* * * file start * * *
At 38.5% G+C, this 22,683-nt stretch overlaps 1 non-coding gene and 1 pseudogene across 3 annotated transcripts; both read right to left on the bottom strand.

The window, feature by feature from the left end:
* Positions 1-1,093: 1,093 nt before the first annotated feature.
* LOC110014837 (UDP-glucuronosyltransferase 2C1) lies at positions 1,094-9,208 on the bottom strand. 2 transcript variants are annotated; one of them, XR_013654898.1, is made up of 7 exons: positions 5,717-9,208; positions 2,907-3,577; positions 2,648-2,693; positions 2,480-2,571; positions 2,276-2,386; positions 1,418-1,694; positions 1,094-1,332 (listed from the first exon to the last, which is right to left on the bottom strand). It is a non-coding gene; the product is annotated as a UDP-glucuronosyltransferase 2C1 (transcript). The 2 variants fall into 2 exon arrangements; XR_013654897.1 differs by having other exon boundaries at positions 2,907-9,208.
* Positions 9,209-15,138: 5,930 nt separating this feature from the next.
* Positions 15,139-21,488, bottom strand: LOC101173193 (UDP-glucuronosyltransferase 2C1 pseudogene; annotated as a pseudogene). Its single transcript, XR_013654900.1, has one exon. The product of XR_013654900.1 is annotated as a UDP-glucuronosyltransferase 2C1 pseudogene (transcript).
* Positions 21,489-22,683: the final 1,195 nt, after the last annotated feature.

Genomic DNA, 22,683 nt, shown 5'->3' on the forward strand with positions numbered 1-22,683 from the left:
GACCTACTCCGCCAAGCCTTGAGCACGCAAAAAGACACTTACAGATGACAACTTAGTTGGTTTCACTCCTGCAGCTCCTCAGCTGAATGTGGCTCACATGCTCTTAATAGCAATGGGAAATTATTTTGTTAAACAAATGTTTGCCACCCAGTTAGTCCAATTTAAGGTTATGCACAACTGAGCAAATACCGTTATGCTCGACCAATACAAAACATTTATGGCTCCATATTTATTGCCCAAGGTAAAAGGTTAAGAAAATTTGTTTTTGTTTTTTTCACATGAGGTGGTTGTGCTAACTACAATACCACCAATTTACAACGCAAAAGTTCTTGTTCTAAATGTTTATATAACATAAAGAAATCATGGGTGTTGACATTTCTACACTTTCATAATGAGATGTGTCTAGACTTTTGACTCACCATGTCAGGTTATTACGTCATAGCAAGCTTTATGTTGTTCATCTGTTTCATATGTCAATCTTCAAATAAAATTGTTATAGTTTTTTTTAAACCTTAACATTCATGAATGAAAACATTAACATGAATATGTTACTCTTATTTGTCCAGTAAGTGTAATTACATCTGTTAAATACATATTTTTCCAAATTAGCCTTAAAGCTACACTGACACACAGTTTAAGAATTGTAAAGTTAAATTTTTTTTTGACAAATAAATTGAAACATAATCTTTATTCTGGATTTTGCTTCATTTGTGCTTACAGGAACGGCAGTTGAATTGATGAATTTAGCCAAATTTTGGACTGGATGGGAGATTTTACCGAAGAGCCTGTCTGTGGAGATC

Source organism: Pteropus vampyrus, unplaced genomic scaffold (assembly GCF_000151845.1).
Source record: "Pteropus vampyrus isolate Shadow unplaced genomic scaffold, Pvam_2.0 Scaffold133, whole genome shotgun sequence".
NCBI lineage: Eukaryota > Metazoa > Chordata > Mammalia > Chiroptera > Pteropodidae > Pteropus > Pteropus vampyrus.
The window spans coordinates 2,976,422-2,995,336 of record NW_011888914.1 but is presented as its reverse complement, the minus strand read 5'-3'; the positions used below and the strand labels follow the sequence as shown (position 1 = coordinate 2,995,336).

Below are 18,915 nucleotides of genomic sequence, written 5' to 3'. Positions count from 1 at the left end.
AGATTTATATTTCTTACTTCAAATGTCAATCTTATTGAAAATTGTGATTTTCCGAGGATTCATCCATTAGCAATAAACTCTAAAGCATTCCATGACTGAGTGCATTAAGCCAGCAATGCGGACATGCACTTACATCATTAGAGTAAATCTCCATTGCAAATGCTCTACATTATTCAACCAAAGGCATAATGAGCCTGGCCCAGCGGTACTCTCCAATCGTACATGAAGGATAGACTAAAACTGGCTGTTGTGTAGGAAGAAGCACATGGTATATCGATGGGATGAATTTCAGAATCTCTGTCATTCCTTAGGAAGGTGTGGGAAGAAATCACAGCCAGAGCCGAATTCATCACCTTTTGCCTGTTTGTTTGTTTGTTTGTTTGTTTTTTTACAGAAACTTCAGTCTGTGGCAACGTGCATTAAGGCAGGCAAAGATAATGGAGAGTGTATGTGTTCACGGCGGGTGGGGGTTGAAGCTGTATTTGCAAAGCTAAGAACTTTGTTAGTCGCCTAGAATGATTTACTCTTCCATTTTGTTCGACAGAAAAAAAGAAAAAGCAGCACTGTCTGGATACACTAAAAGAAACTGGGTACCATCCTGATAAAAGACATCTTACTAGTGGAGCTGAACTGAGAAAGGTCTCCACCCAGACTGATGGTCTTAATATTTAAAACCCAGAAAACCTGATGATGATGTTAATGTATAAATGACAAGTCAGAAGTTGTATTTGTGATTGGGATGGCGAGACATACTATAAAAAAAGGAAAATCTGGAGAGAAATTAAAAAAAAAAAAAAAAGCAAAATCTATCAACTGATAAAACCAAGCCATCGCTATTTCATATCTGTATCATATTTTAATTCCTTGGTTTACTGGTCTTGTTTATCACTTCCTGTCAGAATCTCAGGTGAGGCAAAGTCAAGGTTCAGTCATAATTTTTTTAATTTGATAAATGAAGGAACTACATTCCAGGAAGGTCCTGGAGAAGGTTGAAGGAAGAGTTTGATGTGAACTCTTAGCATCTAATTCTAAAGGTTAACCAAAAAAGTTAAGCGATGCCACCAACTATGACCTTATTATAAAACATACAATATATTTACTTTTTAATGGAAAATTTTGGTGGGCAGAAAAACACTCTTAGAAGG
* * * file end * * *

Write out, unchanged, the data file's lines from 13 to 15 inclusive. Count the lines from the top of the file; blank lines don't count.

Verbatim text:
The window spans coordinates 2,976,422-2,995,336 of record NW_011888914.1 but is presented as its reverse complement, the minus strand read 5'-3'; the positions used below and the strand labels follow the sequence as shown (position 1 = coordinate 2,995,336).

Below are 18,915 nucleotides of genomic sequence, written 5' to 3'. Positions count from 1 at the left end.
AGATTTATATTTCTTACTTCAAATGTCAATCTTATTGAAAATTGTGATTTTCCGAGGATTCATCCATTAGCAATAAACTCTAAAGCATTCCATGACTGAGTGCATTAAGCCAGCAATGCGGACATGCACTTACATCATTAGAGTAAATCTCCATTGCAAATGCTCTACATTATTCAACCAAAGGCATAATGAGCCTGGCCCAGCGGTACTCTCCAATCGTACATGAAGGATAGACTAAAACTGGCTGTTGTGTAGGAAGAAGCACATGGTATATCGATGGGATGAATTTCAGAATCTCTGTCATTCCTTAGGAAGGTGTGGGAAGAAATCACAGCCAGAGCCGAATTCATCACCTTTTGCCTGTTTGTTTGTTTGTTTGTTTGTTTTTTTACAGAAACTTCAGTCTGTGGCAACGTGCATTAAGGCAGGCAAAGATAATGGAGAGTGTATGTGTTCACGGCGGGTGGGGGTTGAAGCTGTATTTGCAAAGCTAAGAACTTTGTTAGTCGCCTAGAATGATTTACTCTTCCATTTTGTTCGACAGAAAAAAAGAAAAAGCAGCACTGTCTGGATACACTAAAAGAAACTGGGTACCATCCTGATAAAAGACATCTTACTAGTGGAGCTGAACTGAGAAAGGTCTCCACCCAGACTGATGGTCTTAATATTTAAAACCCAGAAAACCTGATGATGATGTTAATGTATAAATGACAAGTCAGAAGTTGTATTTGTGATTGGGATGGCGAGACATACTATAAAAAAAGGAAAATCTGGAGAGAAATTAAAAAAAAAAAAAAAAGCAAAATCTATCAACTGATAAAACCAAGCCATCGCTATTTCATATCTGTATCATATTTTAATTCCTTGGTTTACTGGTCTTGTTTATCACTTCCTGTCAGAATCTCAGGTGAGGCAAAGTCAAGGTTCAGTCATAATTTTTTTAATTTGATAAATGAAGGAACTACATTCCAGGAAGGTCCTGGAGAAGGTTGAAGGAAGAGTTTGATGTGAACTCTTAGCATCTAATTCTAAAGGTTAACCAAAAAAGTTAAGCGATGCCACCAACTATGACCTTATTATAAAACATACAATATATTTACTTTTTAATGGAAAATTTTGGTGGGCAGAAAAACACTCTTAGAAGG